The Image Is Everything

I used to use Myspace, a digital age ago now, and I used to visit the photography forums quite often. There were three debates that most posts would always come down to; Nikon vs. Canon, Film vs. Digital and Color vs. Black and White. To read these posts and arguments with some flaming by trolls, I really think put people off posting images. The film guys would jump on a digital image converted to black and white, while at the same time bashing digital for not being pure photography. Alliances were always made though, between film and digital users, when it came to their Nikon and Canon camps. The Color vs. black and white was less commonly seen yet you would always find one stating how Black and White photography was a real art form. After maybe six months visiting the forums I got bored of the constant bickering of posters and commenters along with the lack of moderation and walked away.

Really the arguments become pointless. At the time digital photography was still a new medium for many and film was the way most were used to using. Try and start the argument now and it would fall on its face. Digital is the more used photographic medium, yet film has a strong group of users who have bound together experimenting with it. Many photographers I know revisit film for a change of work flow and a change in medium can help feed their creativity.

Black and white vs. color really now has become an aesthetic choice. Although I would always argue that there is a different mentality when taking a picture in black and white as you are composing a scene with different elements in mind. When composing an image in color, I look for colors that complement each other in a scene as well as contrast between colors, all to force the focus of the scene to a particular point. With a black and white image, it is more about textures and contrast between them as well as the contrast between light and dark. I try to use the ideas of the zone system and having an array of tones from pure black to pure white. In the past the argument was over the purity of the photographic medium. This argument has more or less died as purity is more about how you edit than the way you shoot.

Nikon vs. Canon is still a thing. For the life of me I don’t understand why, it is similar to that of the IPhone vs. Samsung. Unlike a phone where you don’t really have to buy into a brand, in photography you do. When you choose your camera system you will be using this system for a long time maybe over several cameras, because you will be buying accessories for their brand that more than likely are not compatible with other brands. People I believe argue that one brand is better than another to reinforce to themselves that they made a good decision. Of course there are differences between cameras and some are definitely advantages whereas others are more negative. If I was asked, why do I shoot Canon? The answer would be that, when choosing my first digital camera I didn’t like the feel of the Nikon cameras and the menu layout and options.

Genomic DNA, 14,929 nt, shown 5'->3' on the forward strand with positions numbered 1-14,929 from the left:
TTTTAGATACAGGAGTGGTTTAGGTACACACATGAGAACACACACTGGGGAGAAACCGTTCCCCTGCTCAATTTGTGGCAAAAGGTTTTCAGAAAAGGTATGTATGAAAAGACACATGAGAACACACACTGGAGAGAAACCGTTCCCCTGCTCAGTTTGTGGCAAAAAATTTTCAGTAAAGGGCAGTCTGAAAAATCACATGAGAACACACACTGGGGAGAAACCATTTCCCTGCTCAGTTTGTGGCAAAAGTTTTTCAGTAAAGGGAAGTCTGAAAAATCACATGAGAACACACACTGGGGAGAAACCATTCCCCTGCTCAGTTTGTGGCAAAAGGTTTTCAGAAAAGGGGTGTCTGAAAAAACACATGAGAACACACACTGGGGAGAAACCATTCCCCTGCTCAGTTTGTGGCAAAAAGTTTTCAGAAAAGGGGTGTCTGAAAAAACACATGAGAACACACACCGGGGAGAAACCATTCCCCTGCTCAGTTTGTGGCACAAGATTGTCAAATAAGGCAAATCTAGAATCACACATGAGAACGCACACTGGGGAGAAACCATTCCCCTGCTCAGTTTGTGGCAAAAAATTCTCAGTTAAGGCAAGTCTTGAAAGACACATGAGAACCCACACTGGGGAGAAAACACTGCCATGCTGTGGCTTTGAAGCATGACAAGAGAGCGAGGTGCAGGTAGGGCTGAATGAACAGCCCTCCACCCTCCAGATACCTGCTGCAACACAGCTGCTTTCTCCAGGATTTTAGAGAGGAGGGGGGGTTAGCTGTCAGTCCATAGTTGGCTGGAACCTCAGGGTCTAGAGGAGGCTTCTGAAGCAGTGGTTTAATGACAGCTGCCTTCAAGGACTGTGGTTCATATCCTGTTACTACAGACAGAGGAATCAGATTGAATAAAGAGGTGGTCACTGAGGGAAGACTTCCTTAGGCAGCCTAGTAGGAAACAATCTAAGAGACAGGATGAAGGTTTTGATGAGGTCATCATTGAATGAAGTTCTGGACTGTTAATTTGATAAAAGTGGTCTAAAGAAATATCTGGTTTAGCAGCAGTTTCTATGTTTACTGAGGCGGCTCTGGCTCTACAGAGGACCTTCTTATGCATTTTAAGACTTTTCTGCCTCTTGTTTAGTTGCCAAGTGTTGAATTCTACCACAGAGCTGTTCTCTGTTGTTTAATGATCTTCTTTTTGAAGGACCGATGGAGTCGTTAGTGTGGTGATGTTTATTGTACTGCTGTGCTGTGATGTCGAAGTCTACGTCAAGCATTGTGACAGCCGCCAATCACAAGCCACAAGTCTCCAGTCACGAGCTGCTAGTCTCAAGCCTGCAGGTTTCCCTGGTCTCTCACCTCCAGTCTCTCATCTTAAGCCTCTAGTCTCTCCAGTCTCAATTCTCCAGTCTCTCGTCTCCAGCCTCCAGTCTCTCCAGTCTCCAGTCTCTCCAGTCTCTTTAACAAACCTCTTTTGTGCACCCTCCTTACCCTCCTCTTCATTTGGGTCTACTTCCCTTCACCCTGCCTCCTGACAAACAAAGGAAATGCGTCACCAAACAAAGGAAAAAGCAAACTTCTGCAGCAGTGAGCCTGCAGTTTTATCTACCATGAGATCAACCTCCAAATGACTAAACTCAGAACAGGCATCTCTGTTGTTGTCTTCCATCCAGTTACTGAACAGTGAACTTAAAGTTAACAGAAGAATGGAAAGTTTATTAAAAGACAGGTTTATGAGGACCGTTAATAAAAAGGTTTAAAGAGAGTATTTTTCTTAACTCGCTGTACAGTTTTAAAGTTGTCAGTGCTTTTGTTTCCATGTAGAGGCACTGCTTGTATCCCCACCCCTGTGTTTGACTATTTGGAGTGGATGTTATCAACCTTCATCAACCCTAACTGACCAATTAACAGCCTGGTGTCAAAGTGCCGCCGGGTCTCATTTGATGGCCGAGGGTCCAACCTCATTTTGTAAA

Although I still don’t tend to enter forums that often I am sure that the Nikon vs. Canon debate is still raging strong, add to the mix Micro Four Thirds vs. DSLR  and even motography (mobile or smartphone photography)not being real photography are debated strongly.

While surrounded by all these faux arguments is one thing that is being missed. What does it matter? If an image is good then it is good. One of things I like about photography is that there are so many cameras that can be advantageous in certain situations compared to others. For example a full frame DSLR with a sensor that can handle low light situations would be better for a concert than a smartphone. Micro Four Thirds would be a good choice if you are travelling due to its weight and size as well as the ability to change lens compared to a medium format digital format camera.

It shouldn’t really matter so much how a photo is taken, of course there are always interesting ways to take a photo and it is those that seem to rise to the top, for example the pin hole camera van. But if the final image is rubbish then who cares, it is just a foggy out of focus image. Photography comes down to in the end to the image, emphasized in my favorite quote, “The image is everything”. If in your mind a subpar camera or technique produced the image shouldn’t the conversation be about how the image was created and instead of petty flame wars in comment sections and forums.

Split toned Flower on Stone Table

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2 thoughts on “The Image Is Everything

  1. I for one, enjoy taking photos…I sometimes do a bit of work in Photoscape, but as little as possible…I don’t have a high priced camera, nor are my photos what some would consider “great”…if I post a photo on my blog it is because I like the photo regardless of what anyone else thinks!!! Yes, lets discuss how the photo was created and be positive…negativity is best left at the door! I’m not talking about someone trying to help with constructive criticism…there is a difference!

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